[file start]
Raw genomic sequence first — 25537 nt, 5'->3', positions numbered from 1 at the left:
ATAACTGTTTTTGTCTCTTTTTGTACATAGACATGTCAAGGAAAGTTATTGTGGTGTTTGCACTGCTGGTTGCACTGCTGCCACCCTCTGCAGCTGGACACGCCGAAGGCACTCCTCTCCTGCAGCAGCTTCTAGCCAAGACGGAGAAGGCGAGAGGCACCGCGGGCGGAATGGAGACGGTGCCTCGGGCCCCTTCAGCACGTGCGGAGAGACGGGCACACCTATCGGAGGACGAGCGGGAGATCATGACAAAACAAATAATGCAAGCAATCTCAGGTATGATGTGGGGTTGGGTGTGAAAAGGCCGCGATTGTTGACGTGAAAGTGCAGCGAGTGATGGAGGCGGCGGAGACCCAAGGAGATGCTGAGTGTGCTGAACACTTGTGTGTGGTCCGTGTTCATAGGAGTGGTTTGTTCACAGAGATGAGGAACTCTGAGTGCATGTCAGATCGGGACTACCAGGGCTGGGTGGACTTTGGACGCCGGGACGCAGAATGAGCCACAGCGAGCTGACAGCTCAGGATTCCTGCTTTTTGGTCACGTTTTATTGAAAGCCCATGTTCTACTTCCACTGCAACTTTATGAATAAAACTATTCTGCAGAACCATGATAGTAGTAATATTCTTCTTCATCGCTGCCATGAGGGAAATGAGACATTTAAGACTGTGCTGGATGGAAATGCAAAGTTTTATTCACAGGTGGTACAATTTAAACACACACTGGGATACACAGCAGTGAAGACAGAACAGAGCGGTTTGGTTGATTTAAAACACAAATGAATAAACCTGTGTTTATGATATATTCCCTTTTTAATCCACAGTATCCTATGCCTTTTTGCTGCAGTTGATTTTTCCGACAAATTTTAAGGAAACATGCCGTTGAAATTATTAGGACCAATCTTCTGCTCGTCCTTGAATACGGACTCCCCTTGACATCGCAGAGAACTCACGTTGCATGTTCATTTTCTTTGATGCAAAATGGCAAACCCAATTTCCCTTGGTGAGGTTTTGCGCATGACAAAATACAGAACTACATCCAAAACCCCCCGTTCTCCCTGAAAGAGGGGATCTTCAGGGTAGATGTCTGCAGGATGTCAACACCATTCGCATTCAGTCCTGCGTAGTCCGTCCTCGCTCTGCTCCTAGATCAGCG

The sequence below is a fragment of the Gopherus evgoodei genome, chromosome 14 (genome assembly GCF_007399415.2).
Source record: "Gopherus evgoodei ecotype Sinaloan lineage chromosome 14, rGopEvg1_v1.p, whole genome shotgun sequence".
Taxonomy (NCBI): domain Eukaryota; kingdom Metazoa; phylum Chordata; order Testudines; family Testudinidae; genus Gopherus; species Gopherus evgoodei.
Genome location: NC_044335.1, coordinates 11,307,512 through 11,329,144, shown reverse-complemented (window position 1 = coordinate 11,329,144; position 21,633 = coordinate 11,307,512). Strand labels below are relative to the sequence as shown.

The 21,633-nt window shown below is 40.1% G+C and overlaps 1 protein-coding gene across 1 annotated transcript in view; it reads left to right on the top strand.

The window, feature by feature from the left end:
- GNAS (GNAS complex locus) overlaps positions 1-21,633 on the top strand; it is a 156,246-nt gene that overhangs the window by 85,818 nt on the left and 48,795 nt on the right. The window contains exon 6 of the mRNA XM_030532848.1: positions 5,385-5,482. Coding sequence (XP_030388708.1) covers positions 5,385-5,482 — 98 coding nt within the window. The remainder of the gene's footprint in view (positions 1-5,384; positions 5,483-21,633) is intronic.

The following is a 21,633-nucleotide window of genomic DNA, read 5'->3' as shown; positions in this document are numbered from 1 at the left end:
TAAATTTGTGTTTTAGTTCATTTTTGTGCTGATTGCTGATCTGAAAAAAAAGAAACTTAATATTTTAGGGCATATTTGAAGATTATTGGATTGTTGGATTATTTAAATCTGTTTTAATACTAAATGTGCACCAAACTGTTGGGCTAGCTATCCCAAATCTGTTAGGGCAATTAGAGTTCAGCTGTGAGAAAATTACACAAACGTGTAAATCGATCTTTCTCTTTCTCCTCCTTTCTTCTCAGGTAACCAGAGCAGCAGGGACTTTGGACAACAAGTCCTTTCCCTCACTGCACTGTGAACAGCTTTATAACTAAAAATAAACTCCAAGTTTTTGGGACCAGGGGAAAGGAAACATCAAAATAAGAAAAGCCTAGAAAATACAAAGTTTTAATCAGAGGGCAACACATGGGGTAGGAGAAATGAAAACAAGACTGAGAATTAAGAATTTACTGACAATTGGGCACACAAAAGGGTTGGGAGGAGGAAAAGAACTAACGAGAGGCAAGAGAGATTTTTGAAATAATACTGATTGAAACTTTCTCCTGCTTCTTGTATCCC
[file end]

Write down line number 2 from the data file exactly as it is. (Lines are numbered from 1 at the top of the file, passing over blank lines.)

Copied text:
ATAACTGTTTTTGTCTCTTTTTGTACATAGACATGTCAAGGAAAGTTATTGTGGTGTTTGCACTGCTGGTTGCACTGCTGCCACCCTCTGCAGCTGGACACGCCGAAGGCACTCCTCTCCTGCAGCAGCTTCTAGCCAAGACGGAGAAGGCGAGAGGCACCGCGGGCGGAATGGAGACGGTGCCTCGGGCCCCTTCAGCACGTGCGGAGAGACGGGCACACCTATCGGAGGACGAGCGGGAGATCATGACAAAACAAATAATGCAAGCAATCTCAGGTATGATGTGGGGTTGGGTGTGAAAAGGCCGCGATTGTTGACGTGAAAGTGCAGCGAGTGATGGAGGCGGCGGAGACCCAAGGAGATGCTGAGTGTGCTGAACACTTGTGTGTGGTCCGTGTTCATAGGAGTGGTTTGTTCACAGAGATGAGGAACTCTGAGTGCATGTCAGATCGGGACTACCAGGGCTGGGTGGACTTTGGACGCCGGGACGCAGAATGAGCCACAGCGAGCTGACAGCTCAGGATTCCTGCTTTTTGGTCACGTTTTATTGAAAGCCCATGTTCTACTTCCACTGCAACTTTATGAATAAAACTATTCTGCAGAACCATGATAGTAGTAATATTCTTCTTCATCGCTGCCATGAGGGAAATGAGACATTTAAGACTGTGCTGGATGGAAATGCAAAGTTTTATTCACAGGTGGTACAATTTAAACACACACTGGGATACACAGCAGTGAAGACAGAACAGAGCGGTTTGGTTGATTTAAAACACAAATGAATAAACCTGTGTTTATGATATATTCCCTTTTTAATCCACAGTATCCTATGCCTTTTTGCTGCAGTTGATTTTTCCGACAAATTTTAAGGAAACATGCCGTTGAAATTATTAGGACCAATCTTCTGCTCGTCCTTGAATACGGACTCCCCTTGACATCGCAGAGAACTCACGTTGCATGTTCATTTTCTTTGATGCAAAATGGCAAACCCAATTTCCCTTGGTGAGGTTTTGCGCATGACAAAATACAGAACTACATCCAAAACCCCCCGTTCTCCCTGAAAGAGGGGATCTTCAGGGTAGATGTCTGCAGGATGTCAACACCATTCGCATTCAGTCCTGCGTAGTCCGTCCTCGCTCTGCTCCTAGATCAGCG